By Maureen Gilmer, IU Health senior journalist, email@example.com
It was the kind of reunion that brings tears to your eyes. The little girl grabbing hold of the leg of one of her rescuers, the paramedics and emergency medical technicians crowding around to hear her whispers of thanks.
Bri’Alle McNeil was critically injured in early November when an errant bullet came crashing through her bedroom wall while she was sleeping. The gun violence that her mother had feared outside her home had found its way inside, nearly killing 6-year-old Bri.
But this beautiful day in May, six months later, was a celebration. Bri had survived, due in no small part to the heroic efforts of the first responders who rushed into the night to save her, transporting her to Riley Hospital for Children at IU Health, where a trauma team was ready to jump into action.
Members of the Pike Township Fire Department, Station 61, presented Bri – who was wearing red Converse sneakers and a jean jacket emblazoned with her name and pink feather trim – with a pink fire helmet and other goodies when she and her mom, Angel McNeil, visited the Indianapolis station last week to say thank you.
Reunions like this mean the world to first responders like Capt. Aaron Bell, who was one of the transporting medics that night in November.
“We’re well-trained for those runs, but they’re the runs you never want to go on,” he said, those involving children.
But this run was a win.
“We had really good transition, from the IMPD officer who initially carried her out to us to the transition at Riley. Everything went really smoothly,” Capt. Bell said.
Joining him in the back of the ambulance that night were Chris Berger, Allen Hall and A.C. Niyikiza, all firefighters and first responders trained to save lives and transport their precious cargo to Riley, the only Level 1 pediatric trauma center in the state.
Mike Goodrich, division chief of EMS, said seeing Bri and her mom last week was gratifying for his team.
“We don’t always even find out how some people do, let alone get to meet them,” he said.
Also on hand last week was Dr. Matthew Landman, medical director for trauma at Riley, who saw Bri during her hospital stay, though he credited trauma surgeon Dr. Brian Gray and others for the bulk of her care.
“Dr. Gray, the nursing staff, operating room staff, plastic surgeons, rehab, physical therapy, a whole host of people worked to get her to where you see her today,” Dr. Landman said, as Bri stood quietly nearby.
“We are extremely pleased with the progress she’s made,” he added. “From where the EMS crew found her to where she is today is miraculous.”
It was when Dr. Landman and Bri chatted off to the side that the little girl’s sparkle was on full display.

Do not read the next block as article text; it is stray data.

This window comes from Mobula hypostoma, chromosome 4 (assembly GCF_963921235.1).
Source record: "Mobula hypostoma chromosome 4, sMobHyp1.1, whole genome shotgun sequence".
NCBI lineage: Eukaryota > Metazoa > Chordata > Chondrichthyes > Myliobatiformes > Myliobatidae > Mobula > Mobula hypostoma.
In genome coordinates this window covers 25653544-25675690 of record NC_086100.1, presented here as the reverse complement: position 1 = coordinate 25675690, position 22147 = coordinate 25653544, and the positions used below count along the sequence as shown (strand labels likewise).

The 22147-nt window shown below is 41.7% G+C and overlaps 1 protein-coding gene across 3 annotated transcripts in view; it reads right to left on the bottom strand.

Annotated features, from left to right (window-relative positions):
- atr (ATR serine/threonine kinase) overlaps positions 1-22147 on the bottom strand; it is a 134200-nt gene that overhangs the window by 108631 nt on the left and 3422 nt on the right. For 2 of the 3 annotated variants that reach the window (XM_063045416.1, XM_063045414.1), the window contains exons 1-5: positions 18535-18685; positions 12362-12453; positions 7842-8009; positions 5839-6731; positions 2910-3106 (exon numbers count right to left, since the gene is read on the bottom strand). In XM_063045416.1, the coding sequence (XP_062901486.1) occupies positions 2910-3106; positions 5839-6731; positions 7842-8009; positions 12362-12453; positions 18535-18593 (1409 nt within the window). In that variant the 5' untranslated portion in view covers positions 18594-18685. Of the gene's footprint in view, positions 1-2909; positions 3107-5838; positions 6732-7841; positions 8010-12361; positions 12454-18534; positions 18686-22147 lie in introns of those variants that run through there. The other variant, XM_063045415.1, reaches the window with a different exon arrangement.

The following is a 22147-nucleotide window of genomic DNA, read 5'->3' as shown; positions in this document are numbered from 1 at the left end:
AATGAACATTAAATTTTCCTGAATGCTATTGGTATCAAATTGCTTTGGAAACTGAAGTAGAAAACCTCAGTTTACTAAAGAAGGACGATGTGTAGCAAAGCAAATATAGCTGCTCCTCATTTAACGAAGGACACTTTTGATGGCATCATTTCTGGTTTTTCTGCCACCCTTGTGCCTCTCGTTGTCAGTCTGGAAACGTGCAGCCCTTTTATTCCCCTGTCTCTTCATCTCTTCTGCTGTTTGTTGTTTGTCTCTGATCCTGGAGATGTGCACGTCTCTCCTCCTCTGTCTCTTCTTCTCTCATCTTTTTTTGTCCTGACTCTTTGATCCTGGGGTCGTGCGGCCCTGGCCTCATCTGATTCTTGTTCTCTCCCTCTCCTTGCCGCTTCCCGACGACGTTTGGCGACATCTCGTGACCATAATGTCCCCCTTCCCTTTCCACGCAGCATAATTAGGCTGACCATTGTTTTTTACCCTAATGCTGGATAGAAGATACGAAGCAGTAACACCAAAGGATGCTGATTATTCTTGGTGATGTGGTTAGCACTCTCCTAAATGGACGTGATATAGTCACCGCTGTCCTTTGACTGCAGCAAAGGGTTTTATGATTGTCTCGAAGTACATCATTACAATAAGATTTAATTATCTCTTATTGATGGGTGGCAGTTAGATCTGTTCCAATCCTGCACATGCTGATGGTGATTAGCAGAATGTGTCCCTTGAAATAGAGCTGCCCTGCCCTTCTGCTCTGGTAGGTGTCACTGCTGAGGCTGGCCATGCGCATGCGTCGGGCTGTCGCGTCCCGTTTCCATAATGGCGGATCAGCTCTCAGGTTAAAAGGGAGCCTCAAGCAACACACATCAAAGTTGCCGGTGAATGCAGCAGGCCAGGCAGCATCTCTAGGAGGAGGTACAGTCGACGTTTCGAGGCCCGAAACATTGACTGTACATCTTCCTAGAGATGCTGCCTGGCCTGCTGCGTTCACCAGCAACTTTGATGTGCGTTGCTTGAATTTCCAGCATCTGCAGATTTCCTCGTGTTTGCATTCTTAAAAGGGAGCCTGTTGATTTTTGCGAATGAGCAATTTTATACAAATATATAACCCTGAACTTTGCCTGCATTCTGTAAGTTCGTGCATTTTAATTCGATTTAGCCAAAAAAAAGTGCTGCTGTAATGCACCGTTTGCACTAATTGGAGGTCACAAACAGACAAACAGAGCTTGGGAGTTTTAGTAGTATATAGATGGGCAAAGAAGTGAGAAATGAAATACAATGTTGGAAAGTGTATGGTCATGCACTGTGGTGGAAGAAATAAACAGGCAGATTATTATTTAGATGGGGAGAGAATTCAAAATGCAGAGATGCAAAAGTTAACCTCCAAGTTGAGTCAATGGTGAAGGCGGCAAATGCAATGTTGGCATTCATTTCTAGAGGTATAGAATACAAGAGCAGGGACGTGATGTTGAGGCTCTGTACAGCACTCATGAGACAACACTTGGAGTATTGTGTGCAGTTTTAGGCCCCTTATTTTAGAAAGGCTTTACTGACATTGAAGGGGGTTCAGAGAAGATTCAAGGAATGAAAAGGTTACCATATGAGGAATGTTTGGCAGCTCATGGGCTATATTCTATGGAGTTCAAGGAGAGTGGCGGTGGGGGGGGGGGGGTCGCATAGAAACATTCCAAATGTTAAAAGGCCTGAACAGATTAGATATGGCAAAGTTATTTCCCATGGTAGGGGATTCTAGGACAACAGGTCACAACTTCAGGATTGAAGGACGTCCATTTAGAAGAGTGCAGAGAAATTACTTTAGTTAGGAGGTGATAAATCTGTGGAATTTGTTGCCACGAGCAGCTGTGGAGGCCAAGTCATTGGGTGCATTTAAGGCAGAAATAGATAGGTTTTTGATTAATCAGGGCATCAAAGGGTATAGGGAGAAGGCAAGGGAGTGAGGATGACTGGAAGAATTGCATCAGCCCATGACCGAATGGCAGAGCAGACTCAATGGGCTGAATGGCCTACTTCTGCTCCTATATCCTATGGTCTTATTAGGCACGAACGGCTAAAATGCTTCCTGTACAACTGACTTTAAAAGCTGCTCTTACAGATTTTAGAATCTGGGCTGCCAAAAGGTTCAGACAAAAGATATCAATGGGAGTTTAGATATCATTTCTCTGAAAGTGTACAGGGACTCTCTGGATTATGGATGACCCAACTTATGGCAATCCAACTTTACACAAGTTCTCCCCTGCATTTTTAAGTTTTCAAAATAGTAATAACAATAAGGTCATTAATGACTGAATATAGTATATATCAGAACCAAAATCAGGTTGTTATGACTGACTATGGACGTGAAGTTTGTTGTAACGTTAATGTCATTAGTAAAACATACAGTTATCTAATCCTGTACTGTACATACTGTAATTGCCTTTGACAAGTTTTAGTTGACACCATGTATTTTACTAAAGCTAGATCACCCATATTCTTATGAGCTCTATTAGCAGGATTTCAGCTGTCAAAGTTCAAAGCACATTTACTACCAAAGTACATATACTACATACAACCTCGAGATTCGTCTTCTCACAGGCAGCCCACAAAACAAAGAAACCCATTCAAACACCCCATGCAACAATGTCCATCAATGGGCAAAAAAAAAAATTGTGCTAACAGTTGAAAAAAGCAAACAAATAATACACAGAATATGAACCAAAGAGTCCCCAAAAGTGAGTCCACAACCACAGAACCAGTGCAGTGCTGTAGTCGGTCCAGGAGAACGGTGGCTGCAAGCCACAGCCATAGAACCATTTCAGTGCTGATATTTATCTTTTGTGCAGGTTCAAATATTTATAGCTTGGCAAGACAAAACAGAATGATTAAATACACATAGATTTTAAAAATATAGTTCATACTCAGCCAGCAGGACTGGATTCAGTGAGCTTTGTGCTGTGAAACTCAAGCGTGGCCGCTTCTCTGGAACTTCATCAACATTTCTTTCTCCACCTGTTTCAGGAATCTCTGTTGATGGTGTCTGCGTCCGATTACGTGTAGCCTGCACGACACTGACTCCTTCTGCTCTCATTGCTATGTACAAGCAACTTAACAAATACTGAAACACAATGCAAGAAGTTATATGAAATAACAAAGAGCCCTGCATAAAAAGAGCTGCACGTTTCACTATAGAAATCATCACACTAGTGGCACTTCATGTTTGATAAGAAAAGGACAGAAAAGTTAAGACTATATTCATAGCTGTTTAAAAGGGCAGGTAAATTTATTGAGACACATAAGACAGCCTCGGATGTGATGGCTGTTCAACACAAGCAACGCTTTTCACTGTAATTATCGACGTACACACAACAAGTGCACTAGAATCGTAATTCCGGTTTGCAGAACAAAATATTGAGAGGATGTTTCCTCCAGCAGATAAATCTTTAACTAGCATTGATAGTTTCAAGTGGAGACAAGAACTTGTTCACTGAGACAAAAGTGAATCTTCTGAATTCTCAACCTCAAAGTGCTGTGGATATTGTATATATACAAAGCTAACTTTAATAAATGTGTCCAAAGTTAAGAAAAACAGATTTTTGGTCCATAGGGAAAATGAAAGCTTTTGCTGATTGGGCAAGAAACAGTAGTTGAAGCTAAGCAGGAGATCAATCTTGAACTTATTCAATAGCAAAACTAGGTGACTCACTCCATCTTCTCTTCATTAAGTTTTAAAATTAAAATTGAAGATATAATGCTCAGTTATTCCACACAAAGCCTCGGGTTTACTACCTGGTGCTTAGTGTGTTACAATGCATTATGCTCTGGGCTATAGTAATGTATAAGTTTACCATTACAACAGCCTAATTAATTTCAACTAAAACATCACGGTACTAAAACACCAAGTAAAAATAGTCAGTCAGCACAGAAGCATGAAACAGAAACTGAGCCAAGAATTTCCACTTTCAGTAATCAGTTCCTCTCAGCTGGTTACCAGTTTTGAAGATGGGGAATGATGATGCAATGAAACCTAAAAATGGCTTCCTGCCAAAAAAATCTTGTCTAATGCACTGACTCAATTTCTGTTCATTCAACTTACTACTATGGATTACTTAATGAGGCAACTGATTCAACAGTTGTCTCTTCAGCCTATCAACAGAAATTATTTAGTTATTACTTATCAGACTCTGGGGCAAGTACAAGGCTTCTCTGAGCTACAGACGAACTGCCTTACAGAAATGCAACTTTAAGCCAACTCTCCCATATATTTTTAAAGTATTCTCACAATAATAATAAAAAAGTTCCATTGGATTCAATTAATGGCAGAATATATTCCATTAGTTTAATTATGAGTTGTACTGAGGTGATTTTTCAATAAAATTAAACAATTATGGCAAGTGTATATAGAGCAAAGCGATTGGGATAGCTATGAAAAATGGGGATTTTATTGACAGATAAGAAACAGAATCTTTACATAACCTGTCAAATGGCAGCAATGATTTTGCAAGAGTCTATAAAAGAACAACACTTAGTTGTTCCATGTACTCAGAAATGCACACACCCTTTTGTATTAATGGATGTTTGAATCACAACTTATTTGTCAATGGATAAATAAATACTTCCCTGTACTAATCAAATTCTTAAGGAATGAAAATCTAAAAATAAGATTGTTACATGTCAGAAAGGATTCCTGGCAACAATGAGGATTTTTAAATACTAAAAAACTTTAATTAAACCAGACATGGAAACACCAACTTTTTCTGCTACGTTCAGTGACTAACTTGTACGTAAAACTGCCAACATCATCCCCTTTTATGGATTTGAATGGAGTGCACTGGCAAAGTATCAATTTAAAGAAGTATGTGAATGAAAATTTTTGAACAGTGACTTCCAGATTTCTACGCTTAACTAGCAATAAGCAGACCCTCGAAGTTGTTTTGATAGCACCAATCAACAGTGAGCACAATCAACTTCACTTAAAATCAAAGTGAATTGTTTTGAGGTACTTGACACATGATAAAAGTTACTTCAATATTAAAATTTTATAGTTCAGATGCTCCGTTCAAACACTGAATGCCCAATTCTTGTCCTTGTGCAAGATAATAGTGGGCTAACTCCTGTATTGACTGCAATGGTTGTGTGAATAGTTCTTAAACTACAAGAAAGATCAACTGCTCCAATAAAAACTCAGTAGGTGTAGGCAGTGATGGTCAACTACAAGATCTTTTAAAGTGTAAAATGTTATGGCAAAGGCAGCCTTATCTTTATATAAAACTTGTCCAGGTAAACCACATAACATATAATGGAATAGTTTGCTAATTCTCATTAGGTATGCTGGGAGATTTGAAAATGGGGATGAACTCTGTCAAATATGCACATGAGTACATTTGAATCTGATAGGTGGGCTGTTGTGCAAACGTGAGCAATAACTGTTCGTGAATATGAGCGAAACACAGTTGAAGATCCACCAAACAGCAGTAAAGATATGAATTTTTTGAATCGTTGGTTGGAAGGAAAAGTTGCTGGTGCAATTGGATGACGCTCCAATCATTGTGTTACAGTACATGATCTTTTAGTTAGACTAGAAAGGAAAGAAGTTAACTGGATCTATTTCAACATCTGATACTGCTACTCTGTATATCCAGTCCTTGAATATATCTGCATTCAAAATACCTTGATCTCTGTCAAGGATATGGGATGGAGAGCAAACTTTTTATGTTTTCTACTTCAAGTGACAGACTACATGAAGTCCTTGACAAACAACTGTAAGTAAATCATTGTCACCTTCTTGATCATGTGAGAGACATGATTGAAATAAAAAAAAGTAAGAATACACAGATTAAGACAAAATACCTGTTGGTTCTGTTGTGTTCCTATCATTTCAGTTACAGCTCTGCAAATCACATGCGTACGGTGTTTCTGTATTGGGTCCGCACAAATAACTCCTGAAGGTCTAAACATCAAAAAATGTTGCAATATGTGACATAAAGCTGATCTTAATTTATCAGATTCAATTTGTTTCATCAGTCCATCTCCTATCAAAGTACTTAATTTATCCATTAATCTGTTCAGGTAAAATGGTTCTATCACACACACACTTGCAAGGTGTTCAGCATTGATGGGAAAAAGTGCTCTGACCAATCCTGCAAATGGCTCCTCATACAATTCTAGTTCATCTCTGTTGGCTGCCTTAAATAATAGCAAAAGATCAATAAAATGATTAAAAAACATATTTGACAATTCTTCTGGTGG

“Where’s Dr. Gray,” she asked. “He told me to say hi,” Dr. Landman responded, adding, “You look great!”
As Angel McNeil told the surgeon the activities that Bri is eager to return to, the first-grader mentioned that she has a pool now at their new home. The family has moved out of the home where the shooting occurred.
“Oh, I’ll be over,” Dr. Landman said. “Dr. Gray and I will come by.”
That seemed OK with her, but she quickly switched subjects to the tie he was wearing with his white coat. When he told her he put it on for their reunion that morning, she scoffed. “Well then take it off!”
That’s the spunky Bri her mom knows and loves. Her youngest child is strong and spirited, she said.
It was that spirit and strength, coupled with the quick action of medical personnel, that pulled her through her devastating injuries.
Injuries that no child should suffer, Dr. Gray said in an earlier interview.
“She was sleeping in her bed … when a gun went off outside her house, and the bullet went through the wall of her home into the room where she was sleeping,” the surgeon said. “She sustained a severe gunshot wound through no fault of her own or anyone in her family.”
The bullet tore through her small body, entering her left side and exiting through her right upper abdomen and right forearm. She suffered injuries to one kidney, her adrenal glands, pancreas, large and small intestines, stomach, liver and one lung.
Today, her physical wounds have healed, though she continues therapy at Riley to manage pain and improve her mobility. The emotional wounds may take longer to dissipate. PTSD is always a concern with such a violent event, Dr. Landman said.
As Bri giggles and climbs aboard one of the firetrucks, her recovery seems assured. Even her mom wonders sometimes who is taking care of whom. She recalls something her daughter told her during her seven weeks of hospitalization at Riley.
“We got this, Mama,” Bri told her mom. “I’m gonna keep getting better. Just watch.”
Indeed, just watch.
Photos by Mike Dickbernd, IU Health visual journalist, firstname.lastname@example.org